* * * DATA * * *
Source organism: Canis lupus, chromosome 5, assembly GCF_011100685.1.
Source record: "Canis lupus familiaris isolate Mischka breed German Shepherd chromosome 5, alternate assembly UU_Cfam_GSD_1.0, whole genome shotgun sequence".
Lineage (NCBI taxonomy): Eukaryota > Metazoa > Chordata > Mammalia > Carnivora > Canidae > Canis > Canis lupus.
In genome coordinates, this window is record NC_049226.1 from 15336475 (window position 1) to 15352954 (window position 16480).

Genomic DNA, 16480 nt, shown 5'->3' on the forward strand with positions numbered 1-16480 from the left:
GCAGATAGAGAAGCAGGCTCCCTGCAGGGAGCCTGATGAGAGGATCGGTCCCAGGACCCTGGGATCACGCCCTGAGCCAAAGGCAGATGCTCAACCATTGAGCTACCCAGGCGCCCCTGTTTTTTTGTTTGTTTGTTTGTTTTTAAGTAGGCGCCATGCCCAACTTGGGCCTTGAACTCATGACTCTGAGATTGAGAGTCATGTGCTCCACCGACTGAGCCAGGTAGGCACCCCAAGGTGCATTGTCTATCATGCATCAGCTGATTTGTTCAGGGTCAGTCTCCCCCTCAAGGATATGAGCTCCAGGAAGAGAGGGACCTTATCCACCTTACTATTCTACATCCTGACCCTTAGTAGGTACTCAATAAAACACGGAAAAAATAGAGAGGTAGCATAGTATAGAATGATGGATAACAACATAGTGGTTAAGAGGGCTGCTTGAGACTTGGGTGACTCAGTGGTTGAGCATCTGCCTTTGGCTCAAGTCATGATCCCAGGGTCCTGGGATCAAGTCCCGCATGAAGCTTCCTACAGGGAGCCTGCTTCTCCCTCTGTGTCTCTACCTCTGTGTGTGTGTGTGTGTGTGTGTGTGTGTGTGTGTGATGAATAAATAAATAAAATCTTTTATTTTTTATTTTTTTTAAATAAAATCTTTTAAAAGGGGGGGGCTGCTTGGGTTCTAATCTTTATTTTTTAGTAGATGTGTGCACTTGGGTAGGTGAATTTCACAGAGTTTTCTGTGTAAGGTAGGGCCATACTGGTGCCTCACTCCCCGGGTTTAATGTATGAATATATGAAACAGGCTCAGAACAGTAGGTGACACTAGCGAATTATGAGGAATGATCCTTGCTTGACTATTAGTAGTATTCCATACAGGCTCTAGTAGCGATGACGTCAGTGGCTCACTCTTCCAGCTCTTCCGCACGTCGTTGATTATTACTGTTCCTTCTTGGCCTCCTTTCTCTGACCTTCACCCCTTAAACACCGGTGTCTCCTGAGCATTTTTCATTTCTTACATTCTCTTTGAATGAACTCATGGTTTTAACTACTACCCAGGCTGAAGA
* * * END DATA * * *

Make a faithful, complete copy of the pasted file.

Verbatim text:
Source organism: Canis lupus, chromosome 5, assembly GCF_011100685.1.
Source record: "Canis lupus familiaris isolate Mischka breed German Shepherd chromosome 5, alternate assembly UU_Cfam_GSD_1.0, whole genome shotgun sequence".
Lineage (NCBI taxonomy): Eukaryota > Metazoa > Chordata > Mammalia > Carnivora > Canidae > Canis > Canis lupus.
In genome coordinates, this window is record NC_049226.1 from 15336475 (window position 1) to 15352954 (window position 16480).

Genomic DNA, 16480 nt, shown 5'->3' on the forward strand with positions numbered 1-16480 from the left:
GCAGATAGAGAAGCAGGCTCCCTGCAGGGAGCCTGATGAGAGGATCGGTCCCAGGACCCTGGGATCACGCCCTGAGCCAAAGGCAGATGCTCAACCATTGAGCTACCCAGGCGCCCCTGTTTTTTTGTTTGTTTGTTTGTTTTTAAGTAGGCGCCATGCCCAACTTGGGCCTTGAACTCATGACTCTGAGATTGAGAGTCATGTGCTCCACCGACTGAGCCAGGTAGGCACCCCAAGGTGCATTGTCTATCATGCATCAGCTGATTTGTTCAGGGTCAGTCTCCCCCTCAAGGATATGAGCTCCAGGAAGAGAGGGACCTTATCCACCTTACTATTCTACATCCTGACCCTTAGTAGGTACTCAATAAAACACGGAAAAAATAGAGAGGTAGCATAGTATAGAATGATGGATAACAACATAGTGGTTAAGAGGGCTGCTTGAGACTTGGGTGACTCAGTGGTTGAGCATCTGCCTTTGGCTCAAGTCATGATCCCAGGGTCCTGGGATCAAGTCCCGCATGAAGCTTCCTACAGGGAGCCTGCTTCTCCCTCTGTGTCTCTACCTCTGTGTGTGTGTGTGTGTGTGTGTGTGTGTGTGTGTGATGAATAAATAAATAAAATCTTTTATTTTTTATTTTTTTTAAATAAAATCTTTTAAAAGGGGGGGGCTGCTTGGGTTCTAATCTTTATTTTTTAGTAGATGTGTGCACTTGGGTAGGTGAATTTCACAGAGTTTTCTGTGTAAGGTAGGGCCATACTGGTGCCTCACTCCCCGGGTTTAATGTATGAATATATGAAACAGGCTCAGAACAGTAGGTGACACTAGCGAATTATGAGGAATGATCCTTGCTTGACTATTAGTAGTATTCCATACAGGCTCTAGTAGCGATGACGTCAGTGGCTCACTCTTCCAGCTCTTCCGCACGTCGTTGATTATTACTGTTCCTTCTTGGCCTCCTTTCTCTGACCTTCACCCCTTAAACACCGGTGTCTCCTGAGCATTTTTCATTTCTTACATTCTCTTTGAATGAACTCATGGTTTTAACTACTACCCAGGCTGAAGA